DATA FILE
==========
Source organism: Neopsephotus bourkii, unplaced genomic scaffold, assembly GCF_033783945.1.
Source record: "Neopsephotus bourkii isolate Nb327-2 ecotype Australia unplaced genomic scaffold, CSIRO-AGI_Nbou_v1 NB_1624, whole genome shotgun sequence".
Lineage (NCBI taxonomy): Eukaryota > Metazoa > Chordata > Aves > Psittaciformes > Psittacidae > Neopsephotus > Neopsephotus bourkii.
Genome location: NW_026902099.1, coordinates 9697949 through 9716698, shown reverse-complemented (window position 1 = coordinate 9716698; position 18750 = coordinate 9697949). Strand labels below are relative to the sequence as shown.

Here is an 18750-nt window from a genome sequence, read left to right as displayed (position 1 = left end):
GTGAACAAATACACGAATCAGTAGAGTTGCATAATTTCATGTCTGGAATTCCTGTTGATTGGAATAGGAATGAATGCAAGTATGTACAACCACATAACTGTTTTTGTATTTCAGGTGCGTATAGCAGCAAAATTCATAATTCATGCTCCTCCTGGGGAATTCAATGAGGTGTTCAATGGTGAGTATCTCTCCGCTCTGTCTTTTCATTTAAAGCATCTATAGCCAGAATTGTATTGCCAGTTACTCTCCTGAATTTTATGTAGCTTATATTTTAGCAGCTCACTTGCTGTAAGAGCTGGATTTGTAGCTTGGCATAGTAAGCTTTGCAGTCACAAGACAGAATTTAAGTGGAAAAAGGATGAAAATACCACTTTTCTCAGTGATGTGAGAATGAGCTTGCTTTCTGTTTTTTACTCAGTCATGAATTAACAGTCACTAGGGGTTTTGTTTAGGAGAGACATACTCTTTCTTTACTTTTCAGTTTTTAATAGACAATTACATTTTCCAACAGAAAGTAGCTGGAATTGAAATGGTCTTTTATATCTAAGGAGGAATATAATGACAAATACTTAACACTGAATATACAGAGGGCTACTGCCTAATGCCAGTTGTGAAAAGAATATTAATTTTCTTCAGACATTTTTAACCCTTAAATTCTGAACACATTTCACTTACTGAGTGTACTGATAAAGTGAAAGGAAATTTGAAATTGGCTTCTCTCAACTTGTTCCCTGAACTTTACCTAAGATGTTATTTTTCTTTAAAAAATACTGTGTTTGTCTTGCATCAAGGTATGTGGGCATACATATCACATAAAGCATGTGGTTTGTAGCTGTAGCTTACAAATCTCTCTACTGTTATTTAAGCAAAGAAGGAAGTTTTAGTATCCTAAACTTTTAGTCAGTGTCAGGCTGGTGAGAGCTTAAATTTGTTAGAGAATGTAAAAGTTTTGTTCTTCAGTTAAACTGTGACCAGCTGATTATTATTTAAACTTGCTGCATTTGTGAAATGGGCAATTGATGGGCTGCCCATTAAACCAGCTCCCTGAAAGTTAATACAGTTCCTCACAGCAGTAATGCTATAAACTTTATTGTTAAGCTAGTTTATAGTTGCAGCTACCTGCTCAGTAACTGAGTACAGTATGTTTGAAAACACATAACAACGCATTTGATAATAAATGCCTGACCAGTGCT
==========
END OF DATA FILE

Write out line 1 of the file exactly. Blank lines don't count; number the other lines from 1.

Source organism: Neopsephotus bourkii, unplaced genomic scaffold, assembly GCF_033783945.1.